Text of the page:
April 17-18, 2015
Kansas City, Missouri
Join us as we explore beauty's role in saving the world.
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The top photo is of This is broken . . . This is beautiful installation.
Bottom photo is of the work of Dylan Mortimer for the In War and at Peace: Artists in Practice Exhibit.

Exhibits

Installation

This is broken . . . This is beautiful . . . is an interactive installation by Ted Lyddon Hatten scheduled for the Dale Patton Schoolhouse, on the campus of William Jewell College, Liberty, Missouri. This piece, in conjunction with Restoration Art Conference, aims to explore the salvific power of beauty.

With the fractures of our broken world rapidly spreading, can beauty restore wholeness? Can it heal? Prince Myshkin, Fyodor Dostoyevsky’s hero in The Idiot, famously asserts, Beauty will save the world. If beauty has the power to redeem, how can we nurture that process? What might happen if we place our brokenness in a context of beauty?

This interactive, ephemeral mosaic offers the viewer an opportunity to consider the relationship between beauty and brokenness and add to an unfolding, collaborative, visual conversation. Together, we will name the spectrum of brokenness in our world as we look for a glimpse of the restorative power of beauty.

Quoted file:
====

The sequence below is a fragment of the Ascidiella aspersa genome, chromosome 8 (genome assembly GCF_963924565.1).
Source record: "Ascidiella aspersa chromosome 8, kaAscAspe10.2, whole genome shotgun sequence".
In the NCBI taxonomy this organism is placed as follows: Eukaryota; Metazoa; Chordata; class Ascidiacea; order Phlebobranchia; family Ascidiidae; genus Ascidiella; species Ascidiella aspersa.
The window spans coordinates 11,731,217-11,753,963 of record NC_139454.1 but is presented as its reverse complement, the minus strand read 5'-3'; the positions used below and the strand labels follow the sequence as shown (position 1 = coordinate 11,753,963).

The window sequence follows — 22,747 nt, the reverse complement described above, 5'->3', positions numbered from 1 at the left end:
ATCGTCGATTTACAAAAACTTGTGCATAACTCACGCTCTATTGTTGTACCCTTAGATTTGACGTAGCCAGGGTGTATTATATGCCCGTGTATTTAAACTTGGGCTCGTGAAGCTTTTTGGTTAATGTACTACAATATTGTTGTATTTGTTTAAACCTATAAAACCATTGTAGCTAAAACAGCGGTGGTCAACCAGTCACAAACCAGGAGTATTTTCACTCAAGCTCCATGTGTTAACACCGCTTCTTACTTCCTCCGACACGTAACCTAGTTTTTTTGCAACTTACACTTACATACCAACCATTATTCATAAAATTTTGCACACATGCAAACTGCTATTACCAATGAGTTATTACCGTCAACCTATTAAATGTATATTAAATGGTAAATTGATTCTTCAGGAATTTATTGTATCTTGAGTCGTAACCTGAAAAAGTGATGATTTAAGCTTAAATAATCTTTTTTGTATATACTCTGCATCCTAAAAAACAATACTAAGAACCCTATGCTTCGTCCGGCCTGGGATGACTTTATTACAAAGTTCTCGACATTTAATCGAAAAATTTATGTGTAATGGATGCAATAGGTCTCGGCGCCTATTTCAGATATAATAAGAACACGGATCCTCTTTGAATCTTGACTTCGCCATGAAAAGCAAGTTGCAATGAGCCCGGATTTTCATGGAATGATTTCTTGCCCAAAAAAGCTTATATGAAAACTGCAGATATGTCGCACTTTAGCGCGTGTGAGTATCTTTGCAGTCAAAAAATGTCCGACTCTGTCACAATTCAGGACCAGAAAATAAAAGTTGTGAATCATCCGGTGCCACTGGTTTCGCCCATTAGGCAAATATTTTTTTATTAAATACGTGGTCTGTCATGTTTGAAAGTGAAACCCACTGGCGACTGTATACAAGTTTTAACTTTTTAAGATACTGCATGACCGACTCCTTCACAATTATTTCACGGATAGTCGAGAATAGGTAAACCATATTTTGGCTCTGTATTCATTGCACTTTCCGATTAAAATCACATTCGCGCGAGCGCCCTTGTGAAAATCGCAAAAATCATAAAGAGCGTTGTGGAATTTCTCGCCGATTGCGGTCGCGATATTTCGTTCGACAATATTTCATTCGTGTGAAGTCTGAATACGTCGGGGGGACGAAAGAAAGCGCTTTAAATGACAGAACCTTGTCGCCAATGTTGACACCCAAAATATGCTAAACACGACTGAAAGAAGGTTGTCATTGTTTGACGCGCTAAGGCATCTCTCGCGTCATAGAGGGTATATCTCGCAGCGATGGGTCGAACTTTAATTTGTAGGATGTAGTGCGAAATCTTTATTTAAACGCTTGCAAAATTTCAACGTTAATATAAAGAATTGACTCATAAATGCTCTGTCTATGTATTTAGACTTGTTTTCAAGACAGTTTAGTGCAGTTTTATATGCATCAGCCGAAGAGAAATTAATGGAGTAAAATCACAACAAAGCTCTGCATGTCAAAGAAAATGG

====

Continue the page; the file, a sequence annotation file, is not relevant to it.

This is broken . . . This is beautiful . . . will be up April 15 - May 20.

Art Exhibit

IN WAR AND AT PEACE: ARTISTS IN PRACTICE

As faith mysteriously reconciles the course of history with one’s way of life in the present and hoped for future, art also (both in its making and in its perceiving) reconciles the past, present, and future by taking a specific form composed by specific materials in a specific time. Art carves out a unique space for imaginative hope.

2014 marked the centennial anniversary of World War I. To commemorate a special time of remembrance, New York City curator Meaghan Ritchey has partnered with the Kansas City arts community and Restoration Arts to present this pre-conference show "In War and at Peace: Artists at Practice." This show will grapple with the dehumanizing effects of war: themes of chaos, destruction, and loss of life alongside works which seek to remind us of peacetime, harmony, and mutuality, and charity.

This exhibit includes the works of: Ricky Allman, Jeran Avery. David Ford, Jim Leedy, Judith G. Levy, Linda Lighton, Dylan Mortimer and John Ochs.

The Gallery at 1708 Baltimore Ave.
Thursday, April 16, 2015 from 6:00 PM to 8:00 PM
Kansas City, Missouri